While the Office of Federal Housing Enterprise Oversight takes an up-close look at Fannie Maes use of derivatives (see story Page 1), Fannie is also examining the instruments and has made recommendations on a proposed accounting rule that would alter the way institutions provide disclosures for them.
The Financial Accounting Standards Board released an exposure draft April 14 that made slight alterations to FAS 107, Disclosure about Fair Value of Financial Instruments, and also made additions to FAS 105, Disclosures of Information about Financial Instruments with Off- Balance Sheet Risk and Financial Instruments with Concentrations of Credit Risk. The comment period for the proposal ended July 1, and, if approved, could become effective Dec. 15, 1994.
But the draft drew criticism from heavy hitters in the mortgage securities industry, including Fannie Mae and the Public Securities Association. Freddie Mac, whose derivative position reached notional amount of nearly $20 billion at the end of 1993, had not commented on the rule yet, although FASB said comments are still arriving.
Fannie Mae, a major end-user of nonmortgage derivatives, particularly interest rate swaps, has seen the notional amount of its derivative position grow to $51.2 billion at the end of 1993 from $5.5 billion at the end of 1989. Al-though Fannie approved of the boards proposals, it politely took issue with a provision in the rule that would split derivative disclosures into two categories: those held for trading, and those for all other purposes.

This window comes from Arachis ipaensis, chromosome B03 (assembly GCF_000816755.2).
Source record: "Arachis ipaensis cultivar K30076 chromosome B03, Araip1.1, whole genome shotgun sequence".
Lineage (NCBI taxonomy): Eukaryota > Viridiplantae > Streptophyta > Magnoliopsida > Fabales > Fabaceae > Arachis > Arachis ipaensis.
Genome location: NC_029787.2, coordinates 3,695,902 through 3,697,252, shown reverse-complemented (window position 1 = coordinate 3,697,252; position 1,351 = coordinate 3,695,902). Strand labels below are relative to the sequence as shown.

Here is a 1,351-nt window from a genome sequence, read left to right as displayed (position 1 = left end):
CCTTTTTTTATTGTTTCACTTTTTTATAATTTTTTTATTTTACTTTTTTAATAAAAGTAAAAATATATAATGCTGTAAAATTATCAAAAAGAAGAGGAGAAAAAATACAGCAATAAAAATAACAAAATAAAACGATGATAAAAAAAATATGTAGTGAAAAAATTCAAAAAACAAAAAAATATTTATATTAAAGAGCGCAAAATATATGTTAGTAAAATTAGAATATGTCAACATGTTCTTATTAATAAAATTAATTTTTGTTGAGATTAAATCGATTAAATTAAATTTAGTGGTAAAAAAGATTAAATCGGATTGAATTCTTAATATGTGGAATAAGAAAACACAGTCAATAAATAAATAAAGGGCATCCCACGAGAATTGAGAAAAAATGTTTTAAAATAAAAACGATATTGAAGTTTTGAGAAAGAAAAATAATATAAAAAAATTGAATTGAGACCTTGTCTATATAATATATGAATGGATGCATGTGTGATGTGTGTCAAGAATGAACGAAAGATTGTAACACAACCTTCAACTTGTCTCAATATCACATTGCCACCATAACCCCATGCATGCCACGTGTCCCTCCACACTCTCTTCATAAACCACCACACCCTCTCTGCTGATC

We do not believe this distinction clearly reflects the nature and intent of all derivative financial instruments, wrote James T. Parks, vice president and controller of Fannies multifamily division, in a comment letter to FASB. Parks added under the proposed rules two-category approach derivative financial instruments held for speculative purposes rather than in trading account would fall inappropriately into the second category of disclosures.
Under FASBs trading category, the disclosed data must detail the average, maximum and minimum aggregate fair values during the reporting period of each class of derivative financial instruments, distinguishing between assets and liabilities, as well as net gains and losses from derivative activities.
Under the second categoryderivatives held for other purposesthe required disclosure would include a description of the entities objectives and how derivative financial instruments are reported in their financial statements. For derivative financial instruments held or issued for hedging, disclosure requirements would include:
A description of the anticipated transactions whose risks are hedged;
The amount of hedging gains and losses explicitly deferred; and
A description of transactions or other events that result in recognition in income gains or losses deferred by hedge accounting.